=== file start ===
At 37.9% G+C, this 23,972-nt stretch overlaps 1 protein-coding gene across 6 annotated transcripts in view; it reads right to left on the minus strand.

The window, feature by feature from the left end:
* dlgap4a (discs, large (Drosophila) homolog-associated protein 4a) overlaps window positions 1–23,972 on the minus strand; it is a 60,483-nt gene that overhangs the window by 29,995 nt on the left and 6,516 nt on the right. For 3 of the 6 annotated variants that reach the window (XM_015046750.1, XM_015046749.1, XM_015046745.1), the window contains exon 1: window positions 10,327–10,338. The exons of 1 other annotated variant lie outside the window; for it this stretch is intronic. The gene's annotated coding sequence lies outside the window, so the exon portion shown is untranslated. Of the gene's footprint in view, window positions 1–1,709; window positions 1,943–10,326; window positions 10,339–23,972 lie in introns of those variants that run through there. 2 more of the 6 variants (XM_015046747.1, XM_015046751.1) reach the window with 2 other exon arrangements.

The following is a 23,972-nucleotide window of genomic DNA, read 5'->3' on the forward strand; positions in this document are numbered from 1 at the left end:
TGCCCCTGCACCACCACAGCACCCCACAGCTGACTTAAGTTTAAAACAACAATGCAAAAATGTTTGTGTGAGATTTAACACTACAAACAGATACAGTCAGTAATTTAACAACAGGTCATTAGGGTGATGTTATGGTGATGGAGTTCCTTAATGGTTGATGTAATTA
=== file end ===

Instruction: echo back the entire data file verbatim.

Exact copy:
At 37.9% G+C, this 23,972-nt stretch overlaps 1 protein-coding gene across 6 annotated transcripts in view; it reads right to left on the minus strand.

The window, feature by feature from the left end:
* dlgap4a (discs, large (Drosophila) homolog-associated protein 4a) overlaps window positions 1–23,972 on the minus strand; it is a 60,483-nt gene that overhangs the window by 29,995 nt on the left and 6,516 nt on the right. For 3 of the 6 annotated variants that reach the window (XM_015046750.1, XM_015046749.1, XM_015046745.1), the window contains exon 1: window positions 10,327–10,338. The exons of 1 other annotated variant lie outside the window; for it this stretch is intronic. The gene's annotated coding sequence lies outside the window, so the exon portion shown is untranslated. Of the gene's footprint in view, window positions 1–1,709; window positions 1,943–10,326; window positions 10,339–23,972 lie in introns of those variants that run through there. 2 more of the 6 variants (XM_015046747.1, XM_015046751.1) reach the window with 2 other exon arrangements.

The following is a 23,972-nucleotide window of genomic DNA, read 5'->3' on the forward strand; positions in this document are numbered from 1 at the left end:
TGCCCCTGCACCACCACAGCACCCCACAGCTGACTTAAGTTTAAAACAACAATGCAAAAATGTTTGTGTGAGATTTAACACTACAAACAGATACAGTCAGTAATTTAACAACAGGTCATTAGGGTGATGTTATGGTGATGGAGTTCCTTAATGGTTGATGTAATTA